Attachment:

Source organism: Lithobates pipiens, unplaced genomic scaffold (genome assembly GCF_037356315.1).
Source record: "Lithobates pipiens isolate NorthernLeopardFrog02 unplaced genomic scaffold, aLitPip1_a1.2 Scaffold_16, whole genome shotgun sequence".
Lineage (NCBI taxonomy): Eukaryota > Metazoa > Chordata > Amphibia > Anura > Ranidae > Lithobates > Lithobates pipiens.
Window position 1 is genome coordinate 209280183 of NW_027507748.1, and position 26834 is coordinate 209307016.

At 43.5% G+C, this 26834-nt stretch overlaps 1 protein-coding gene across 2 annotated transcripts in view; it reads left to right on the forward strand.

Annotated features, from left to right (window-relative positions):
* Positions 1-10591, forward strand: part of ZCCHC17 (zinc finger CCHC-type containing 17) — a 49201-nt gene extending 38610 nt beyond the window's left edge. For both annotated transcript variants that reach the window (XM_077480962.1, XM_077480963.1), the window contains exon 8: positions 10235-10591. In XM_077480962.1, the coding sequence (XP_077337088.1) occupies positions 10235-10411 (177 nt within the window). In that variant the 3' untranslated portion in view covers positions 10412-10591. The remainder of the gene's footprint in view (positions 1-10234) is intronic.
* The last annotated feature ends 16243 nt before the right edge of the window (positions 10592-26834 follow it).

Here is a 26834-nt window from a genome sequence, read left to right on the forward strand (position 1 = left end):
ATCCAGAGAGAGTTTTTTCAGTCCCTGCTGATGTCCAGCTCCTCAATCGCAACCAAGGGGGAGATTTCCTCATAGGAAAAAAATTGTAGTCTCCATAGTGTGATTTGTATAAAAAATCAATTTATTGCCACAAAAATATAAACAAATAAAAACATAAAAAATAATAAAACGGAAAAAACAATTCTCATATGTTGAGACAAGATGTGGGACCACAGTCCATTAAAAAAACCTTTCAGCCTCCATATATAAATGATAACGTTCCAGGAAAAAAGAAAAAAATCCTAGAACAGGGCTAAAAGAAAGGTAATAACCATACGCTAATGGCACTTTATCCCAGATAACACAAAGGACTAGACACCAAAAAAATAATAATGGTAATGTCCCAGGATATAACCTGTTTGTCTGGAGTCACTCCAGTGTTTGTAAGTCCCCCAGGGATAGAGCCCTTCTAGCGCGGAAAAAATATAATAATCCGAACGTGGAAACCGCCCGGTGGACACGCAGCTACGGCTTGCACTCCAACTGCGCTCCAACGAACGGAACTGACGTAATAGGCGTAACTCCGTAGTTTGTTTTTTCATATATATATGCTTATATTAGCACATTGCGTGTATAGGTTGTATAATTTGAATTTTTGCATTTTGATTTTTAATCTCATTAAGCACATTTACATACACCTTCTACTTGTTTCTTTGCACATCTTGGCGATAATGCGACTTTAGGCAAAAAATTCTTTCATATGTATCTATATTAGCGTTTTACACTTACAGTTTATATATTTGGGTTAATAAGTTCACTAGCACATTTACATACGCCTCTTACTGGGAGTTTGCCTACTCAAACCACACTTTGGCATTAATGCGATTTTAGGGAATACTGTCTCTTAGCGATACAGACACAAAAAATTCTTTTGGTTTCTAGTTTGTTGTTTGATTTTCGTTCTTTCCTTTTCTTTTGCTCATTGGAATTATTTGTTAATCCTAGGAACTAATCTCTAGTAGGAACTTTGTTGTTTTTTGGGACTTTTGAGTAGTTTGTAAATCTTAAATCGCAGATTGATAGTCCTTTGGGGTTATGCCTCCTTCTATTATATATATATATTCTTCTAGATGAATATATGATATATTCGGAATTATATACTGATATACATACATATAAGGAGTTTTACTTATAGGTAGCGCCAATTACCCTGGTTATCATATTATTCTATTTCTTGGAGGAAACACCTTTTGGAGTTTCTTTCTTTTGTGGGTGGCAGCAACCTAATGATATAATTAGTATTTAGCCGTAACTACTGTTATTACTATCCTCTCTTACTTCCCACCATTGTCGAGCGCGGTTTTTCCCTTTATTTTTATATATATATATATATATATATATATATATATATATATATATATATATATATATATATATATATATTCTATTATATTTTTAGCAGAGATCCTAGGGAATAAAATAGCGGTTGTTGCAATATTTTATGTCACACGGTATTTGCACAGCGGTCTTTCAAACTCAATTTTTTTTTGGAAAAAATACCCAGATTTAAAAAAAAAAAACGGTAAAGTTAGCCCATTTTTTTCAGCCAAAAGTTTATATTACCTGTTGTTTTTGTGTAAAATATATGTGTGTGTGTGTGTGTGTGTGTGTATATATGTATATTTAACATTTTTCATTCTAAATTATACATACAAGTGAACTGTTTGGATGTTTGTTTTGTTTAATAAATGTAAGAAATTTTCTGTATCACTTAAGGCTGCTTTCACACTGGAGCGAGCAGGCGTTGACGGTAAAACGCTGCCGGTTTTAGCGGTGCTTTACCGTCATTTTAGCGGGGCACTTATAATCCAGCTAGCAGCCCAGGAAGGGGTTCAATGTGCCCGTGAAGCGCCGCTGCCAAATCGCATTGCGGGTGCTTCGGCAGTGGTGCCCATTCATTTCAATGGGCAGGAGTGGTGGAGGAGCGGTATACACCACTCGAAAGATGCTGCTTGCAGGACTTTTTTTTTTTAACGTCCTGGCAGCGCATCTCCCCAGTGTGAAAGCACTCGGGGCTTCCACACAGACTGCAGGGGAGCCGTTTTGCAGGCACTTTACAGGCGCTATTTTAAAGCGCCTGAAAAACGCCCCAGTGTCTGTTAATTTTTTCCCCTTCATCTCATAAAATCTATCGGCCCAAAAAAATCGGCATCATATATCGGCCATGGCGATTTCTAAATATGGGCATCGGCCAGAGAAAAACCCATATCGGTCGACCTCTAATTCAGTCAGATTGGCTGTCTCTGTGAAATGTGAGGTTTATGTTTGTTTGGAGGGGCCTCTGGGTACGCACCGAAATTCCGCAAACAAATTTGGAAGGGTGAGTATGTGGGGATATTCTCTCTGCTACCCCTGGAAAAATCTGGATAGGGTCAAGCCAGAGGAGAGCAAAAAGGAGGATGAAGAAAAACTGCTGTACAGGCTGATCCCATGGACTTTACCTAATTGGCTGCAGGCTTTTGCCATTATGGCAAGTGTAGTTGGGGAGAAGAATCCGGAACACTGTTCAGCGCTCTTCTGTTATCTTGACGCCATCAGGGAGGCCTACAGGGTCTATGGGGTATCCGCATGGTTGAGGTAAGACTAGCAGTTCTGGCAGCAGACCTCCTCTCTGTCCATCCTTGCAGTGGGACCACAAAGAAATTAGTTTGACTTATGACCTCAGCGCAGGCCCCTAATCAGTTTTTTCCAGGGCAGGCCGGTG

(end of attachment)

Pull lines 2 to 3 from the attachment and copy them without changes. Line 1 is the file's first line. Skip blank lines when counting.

Source record: "Lithobates pipiens isolate NorthernLeopardFrog02 unplaced genomic scaffold, aLitPip1_a1.2 Scaffold_16, whole genome shotgun sequence".
Lineage (NCBI taxonomy): Eukaryota > Metazoa > Chordata > Amphibia > Anura > Ranidae > Lithobates > Lithobates pipiens.